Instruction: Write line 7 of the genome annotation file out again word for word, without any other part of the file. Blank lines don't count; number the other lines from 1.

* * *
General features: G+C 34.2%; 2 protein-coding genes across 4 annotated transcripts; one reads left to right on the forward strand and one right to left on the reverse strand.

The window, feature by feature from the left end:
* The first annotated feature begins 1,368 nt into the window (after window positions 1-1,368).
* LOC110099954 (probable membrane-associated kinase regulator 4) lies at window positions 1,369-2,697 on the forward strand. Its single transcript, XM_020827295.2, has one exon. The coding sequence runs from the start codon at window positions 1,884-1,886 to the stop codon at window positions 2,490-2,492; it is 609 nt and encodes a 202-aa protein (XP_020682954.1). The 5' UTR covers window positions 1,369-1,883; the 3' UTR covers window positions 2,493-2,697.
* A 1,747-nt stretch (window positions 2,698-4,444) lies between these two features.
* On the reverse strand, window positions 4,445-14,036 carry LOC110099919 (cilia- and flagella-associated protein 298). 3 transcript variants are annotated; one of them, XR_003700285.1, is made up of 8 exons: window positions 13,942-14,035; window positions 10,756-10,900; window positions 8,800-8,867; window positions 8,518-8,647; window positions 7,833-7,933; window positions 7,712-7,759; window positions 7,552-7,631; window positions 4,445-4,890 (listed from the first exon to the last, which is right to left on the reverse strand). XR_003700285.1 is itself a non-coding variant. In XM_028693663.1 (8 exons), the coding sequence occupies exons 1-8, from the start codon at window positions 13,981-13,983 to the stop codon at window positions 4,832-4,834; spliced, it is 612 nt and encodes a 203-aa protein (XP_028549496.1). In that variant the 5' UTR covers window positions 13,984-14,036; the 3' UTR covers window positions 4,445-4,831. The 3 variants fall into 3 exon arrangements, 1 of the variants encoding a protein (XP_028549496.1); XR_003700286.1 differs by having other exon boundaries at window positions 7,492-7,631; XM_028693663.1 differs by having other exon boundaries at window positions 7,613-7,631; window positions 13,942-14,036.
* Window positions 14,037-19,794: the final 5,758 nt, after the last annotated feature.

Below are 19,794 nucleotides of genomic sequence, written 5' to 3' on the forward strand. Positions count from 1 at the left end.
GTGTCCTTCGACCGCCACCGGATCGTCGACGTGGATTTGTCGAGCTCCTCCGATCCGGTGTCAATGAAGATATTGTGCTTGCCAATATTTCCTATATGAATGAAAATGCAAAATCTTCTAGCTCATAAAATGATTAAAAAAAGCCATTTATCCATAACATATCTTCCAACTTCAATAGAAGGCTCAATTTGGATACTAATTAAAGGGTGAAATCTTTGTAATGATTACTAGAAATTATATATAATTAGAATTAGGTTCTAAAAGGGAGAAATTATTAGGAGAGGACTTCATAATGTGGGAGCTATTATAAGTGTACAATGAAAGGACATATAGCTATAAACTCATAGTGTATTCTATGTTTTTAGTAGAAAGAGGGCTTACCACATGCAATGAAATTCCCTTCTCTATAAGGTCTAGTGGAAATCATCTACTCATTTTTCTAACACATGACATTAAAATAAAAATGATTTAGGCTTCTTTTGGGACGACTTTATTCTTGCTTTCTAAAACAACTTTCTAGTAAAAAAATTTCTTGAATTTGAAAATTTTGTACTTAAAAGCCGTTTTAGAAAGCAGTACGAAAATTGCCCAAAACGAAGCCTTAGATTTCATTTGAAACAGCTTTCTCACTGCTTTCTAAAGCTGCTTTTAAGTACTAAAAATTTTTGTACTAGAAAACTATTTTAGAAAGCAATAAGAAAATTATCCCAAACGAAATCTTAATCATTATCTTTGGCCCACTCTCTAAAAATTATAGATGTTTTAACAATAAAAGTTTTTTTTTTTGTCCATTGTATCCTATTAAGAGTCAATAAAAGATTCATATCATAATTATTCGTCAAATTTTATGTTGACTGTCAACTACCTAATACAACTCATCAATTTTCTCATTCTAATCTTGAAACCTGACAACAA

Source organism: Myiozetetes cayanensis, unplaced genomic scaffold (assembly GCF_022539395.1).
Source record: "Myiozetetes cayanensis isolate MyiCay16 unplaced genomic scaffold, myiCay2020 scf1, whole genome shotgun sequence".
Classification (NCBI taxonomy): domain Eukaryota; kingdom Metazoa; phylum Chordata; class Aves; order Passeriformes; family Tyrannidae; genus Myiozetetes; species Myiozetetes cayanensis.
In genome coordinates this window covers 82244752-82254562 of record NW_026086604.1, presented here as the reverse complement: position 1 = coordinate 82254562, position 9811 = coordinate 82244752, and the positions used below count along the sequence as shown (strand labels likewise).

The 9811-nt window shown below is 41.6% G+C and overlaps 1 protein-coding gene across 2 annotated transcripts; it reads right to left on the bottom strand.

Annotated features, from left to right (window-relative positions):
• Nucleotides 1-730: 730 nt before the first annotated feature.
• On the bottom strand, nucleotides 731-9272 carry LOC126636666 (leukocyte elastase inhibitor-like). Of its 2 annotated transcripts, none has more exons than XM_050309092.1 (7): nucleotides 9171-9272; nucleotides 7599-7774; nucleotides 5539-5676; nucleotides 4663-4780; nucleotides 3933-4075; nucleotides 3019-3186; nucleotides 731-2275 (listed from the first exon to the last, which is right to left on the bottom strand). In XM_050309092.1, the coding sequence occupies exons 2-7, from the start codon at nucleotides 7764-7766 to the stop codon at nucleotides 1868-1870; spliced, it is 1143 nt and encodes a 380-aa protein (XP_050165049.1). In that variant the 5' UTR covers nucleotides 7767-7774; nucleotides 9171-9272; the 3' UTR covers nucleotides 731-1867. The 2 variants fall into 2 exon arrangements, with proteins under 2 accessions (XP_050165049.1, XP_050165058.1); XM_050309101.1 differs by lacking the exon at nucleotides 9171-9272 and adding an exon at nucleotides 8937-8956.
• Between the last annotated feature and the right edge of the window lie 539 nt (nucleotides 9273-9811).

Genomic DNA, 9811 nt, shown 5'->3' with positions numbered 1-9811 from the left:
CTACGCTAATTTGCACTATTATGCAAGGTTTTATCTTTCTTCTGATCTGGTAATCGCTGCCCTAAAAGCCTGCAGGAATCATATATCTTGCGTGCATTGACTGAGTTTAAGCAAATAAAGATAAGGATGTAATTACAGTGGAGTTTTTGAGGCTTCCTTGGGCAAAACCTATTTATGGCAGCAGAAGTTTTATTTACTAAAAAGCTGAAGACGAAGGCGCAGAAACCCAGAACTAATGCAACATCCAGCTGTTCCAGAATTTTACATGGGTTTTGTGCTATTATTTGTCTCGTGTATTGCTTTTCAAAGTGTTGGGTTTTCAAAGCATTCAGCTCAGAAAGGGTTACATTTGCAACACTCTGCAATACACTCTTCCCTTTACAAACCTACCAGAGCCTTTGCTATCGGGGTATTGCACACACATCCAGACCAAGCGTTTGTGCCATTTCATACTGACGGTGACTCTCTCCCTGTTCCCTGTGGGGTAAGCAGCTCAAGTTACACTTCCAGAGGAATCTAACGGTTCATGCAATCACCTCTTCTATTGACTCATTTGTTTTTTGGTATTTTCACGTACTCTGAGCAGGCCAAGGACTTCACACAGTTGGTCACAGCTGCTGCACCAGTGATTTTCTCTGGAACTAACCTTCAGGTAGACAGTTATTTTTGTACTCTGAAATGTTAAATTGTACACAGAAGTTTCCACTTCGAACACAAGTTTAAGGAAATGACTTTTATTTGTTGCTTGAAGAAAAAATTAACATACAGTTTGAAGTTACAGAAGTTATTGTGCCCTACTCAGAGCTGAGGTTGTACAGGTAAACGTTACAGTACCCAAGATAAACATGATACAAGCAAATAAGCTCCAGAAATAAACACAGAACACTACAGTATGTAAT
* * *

* Window positions 14,037-19,794: the final 5,758 nt, after the last annotated feature.